Chrome 2001
.
Aetna Intelihealth InteliHealth Aetna Intelihealth Aetna Intelihealth
 
.
. .
.
Chrome 2001
Chrome 2001
Health News Health News
.
Drug May Lower Odds of Early Menopause in Breast Cancer Patients
May 30, 2014

 

FRIDAY, May 30, 2014 (HealthDay News) -- Adding a drug called goserelin to chemotherapy reduces the risk of early menopause in breast cancer patients and seems to improve survival, according to a new study.

Early menopause is one of the most upsetting side effects of chemotherapy among young breast cancer patients, the researchers noted.

The investigators found that adding goserelin to chemotherapy significantly reduced the risk of early menopause in breast cancer patients, and increased the chances that survivors could get pregnant and have a healthy baby later.

Goserelin (Zoladex) temporarily puts the ovaries "at rest" during chemotherapy, according to study senior author Dr. Kathy Albain, of Loyola University Medical Center in Maywood, Ill.

"We found that, in addition to reducing the risk of early menopause, and all of the symptoms that go along with menopause, goserelin was very safe and may even improve survival," she said in a Loyola news release. "I think these findings are going to change our clinical practice."

The study included 257 premenopausal women younger than 50 with early stage estrogen- or progesterone-receptor-negative breast cancers. The patients were randomly assigned to receive either standard chemotherapy or chemotherapy plus goserelin.

After two years, 45 percent of women in the chemotherapy-only group showed signs of early menopause, compared with just 20 percent of those in the chemo plus goserelin group. In addition, the authors noted, the pregnancy rate was 11 percent in the chemotherapy-only group and 21 percent in the goserelin group.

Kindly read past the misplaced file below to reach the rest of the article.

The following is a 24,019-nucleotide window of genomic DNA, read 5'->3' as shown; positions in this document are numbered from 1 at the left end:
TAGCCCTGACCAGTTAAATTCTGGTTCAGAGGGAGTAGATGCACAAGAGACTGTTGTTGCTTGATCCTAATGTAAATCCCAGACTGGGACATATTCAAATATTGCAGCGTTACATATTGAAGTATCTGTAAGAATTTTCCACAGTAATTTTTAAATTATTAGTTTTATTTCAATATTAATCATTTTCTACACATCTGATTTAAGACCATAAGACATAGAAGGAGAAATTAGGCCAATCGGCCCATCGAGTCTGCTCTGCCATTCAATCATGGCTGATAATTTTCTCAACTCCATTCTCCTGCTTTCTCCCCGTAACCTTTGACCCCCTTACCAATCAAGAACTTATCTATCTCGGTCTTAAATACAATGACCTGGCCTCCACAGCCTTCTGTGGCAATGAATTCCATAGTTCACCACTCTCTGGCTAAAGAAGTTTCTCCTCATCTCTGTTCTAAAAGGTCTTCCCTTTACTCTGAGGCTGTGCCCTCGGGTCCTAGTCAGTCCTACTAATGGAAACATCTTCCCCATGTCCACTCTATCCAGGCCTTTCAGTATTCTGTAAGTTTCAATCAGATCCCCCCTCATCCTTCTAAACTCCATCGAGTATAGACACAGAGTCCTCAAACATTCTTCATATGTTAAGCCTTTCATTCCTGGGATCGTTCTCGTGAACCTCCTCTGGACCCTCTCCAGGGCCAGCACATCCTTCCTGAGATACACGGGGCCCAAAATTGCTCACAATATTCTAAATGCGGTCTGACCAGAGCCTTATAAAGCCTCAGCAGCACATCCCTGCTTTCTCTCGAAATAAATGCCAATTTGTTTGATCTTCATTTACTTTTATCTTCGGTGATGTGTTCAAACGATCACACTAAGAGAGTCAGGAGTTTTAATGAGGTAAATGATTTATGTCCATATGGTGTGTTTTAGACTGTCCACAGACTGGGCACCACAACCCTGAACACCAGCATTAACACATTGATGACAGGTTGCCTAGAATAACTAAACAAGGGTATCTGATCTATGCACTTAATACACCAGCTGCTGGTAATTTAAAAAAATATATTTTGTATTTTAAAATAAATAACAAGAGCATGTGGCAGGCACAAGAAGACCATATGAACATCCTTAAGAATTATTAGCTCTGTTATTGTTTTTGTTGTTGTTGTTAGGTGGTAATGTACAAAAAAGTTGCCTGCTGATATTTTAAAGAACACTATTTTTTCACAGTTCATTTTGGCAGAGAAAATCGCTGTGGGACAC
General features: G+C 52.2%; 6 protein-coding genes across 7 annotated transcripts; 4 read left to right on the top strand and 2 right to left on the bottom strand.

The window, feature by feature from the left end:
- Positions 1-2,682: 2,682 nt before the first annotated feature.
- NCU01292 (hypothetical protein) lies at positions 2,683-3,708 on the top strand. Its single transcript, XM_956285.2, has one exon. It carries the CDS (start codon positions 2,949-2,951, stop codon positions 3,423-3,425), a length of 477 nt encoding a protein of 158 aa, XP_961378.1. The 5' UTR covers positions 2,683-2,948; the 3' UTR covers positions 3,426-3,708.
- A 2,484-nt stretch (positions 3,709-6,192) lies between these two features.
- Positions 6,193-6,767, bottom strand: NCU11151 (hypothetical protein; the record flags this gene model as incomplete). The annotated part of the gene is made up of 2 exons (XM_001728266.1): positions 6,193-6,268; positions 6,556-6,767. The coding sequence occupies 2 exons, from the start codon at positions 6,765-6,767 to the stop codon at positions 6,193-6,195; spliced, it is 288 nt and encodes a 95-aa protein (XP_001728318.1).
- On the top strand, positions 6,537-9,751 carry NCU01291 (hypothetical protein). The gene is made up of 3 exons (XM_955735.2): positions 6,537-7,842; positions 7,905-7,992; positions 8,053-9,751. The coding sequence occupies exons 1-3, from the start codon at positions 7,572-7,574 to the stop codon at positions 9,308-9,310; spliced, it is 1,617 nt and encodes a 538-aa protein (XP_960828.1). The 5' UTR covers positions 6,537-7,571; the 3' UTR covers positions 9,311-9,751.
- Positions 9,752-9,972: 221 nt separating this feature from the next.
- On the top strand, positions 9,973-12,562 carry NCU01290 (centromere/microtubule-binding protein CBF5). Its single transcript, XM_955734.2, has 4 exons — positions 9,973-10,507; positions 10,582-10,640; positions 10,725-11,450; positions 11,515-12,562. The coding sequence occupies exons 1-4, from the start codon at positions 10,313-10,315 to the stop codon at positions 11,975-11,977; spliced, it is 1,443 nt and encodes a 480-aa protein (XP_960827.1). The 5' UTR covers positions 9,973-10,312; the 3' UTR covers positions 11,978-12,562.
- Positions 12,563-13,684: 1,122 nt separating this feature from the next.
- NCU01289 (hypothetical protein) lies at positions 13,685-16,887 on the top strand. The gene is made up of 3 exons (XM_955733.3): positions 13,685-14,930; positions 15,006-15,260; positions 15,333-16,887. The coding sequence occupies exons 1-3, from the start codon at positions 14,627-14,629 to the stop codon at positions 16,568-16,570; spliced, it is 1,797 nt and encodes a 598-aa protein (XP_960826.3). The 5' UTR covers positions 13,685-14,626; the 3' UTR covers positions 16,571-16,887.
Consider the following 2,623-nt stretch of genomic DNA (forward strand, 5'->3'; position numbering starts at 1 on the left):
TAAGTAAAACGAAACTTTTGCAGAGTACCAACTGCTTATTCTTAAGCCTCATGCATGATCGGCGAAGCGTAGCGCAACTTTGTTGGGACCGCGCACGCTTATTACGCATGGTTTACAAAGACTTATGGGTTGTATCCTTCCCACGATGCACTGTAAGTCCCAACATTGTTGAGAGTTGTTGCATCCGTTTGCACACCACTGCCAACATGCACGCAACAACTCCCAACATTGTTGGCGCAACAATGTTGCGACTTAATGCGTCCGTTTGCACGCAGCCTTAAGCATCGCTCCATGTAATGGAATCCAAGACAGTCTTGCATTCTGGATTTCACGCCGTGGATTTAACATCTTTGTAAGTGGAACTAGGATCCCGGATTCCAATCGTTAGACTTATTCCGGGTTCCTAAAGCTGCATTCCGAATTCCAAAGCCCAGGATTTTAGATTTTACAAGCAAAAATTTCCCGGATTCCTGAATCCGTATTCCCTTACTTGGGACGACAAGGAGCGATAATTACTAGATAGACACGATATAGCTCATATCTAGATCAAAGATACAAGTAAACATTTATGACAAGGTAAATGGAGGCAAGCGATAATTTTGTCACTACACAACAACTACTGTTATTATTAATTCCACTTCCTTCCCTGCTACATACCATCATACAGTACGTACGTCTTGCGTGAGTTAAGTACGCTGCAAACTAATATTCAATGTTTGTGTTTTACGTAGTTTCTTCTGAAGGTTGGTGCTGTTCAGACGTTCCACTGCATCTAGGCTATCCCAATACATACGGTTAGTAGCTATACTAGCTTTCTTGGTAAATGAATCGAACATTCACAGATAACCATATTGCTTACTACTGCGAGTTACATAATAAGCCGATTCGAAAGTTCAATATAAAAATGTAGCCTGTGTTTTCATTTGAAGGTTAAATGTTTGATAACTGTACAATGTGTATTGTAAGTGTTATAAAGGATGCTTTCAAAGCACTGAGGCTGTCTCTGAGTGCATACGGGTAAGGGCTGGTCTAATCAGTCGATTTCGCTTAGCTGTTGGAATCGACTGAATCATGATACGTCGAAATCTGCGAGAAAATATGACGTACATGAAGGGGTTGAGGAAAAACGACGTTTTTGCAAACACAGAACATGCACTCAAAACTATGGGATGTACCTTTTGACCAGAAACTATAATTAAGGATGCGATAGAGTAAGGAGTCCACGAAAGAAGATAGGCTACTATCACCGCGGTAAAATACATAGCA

After four years, 89 percent of the women in the chemo plus goserelin group showed no signs or symptoms of cancer, compared with 78 percent of those in the chemotherapy-only group. Survival rates at four years were 92 percent in the goserelin group and 82 percent in the chemotherapy-only group, according to the report.

"Premenopausal women beginning chemotherapy for early breast cancer should consider this new option to prevent premature ovarian failure," the study authors concluded.

The findings are scheduled for presentation Saturday at the annual meeting of the American Society of Clinical Oncology (ASCO), held in Chicago. Research presented at meetings is considered preliminary until published in a peer-reviewed medical journal.

Goserelin is an injection drug that is similar to a natural hormone made by the body. It is approved by the U.S. Food and Drug Administration for treatment of prostate cancer, certain benign gynecological conditions and certain breast cancers.

More information

The U.S. National Library of Medicine has more about breast cancer.
Copyright © 2014 HealthDay. All rights reserved.


SOURCE: Loyola University, news release, May 30, 2014...

InteliHealth
.
.
.
.
.
More News
InteliHealth .
.
General Health News
Today's News
Today In Health History
This Week In Health
Addiction News
Allergy News
Alzheimer's News
Arthritis News
Asthma News
Babies News
Breast Cancer News
Bronchitis News
Cancer News
Cervical Cancer News
Children's Health News
Cholesterol News
Dental/Oral Health News
Depression News
Diabetes News
Ear, Nose And Throat News
Environmental Health News
Eye News
Fitness News
Genetics News
Headache News
Health Policy News
Heart Attack News
Heart Failure News
Heart Health News
HIV/AIDS News
Infectious Diseases News
Influenza News
Lung Cancer News
Medication News
Men's Health News
Mental Health News
Multiple Sclerosis News
Nutrition News
Parkinson's News
Pregnancy News
Prostate Cancer News
Schizophrenia
Senior Health News
Sexual/Reproductive Health News
Sexual dysfunction
Sleep News
STDs News
Stroke News
Tobacco Cessation News
Weight Management News
Women's Health News
.
.
.
.
InteliHealth
    Print Printer-friendly format    
   
.  
This website is certified by Health On the Net Foundation. Click to verify.
.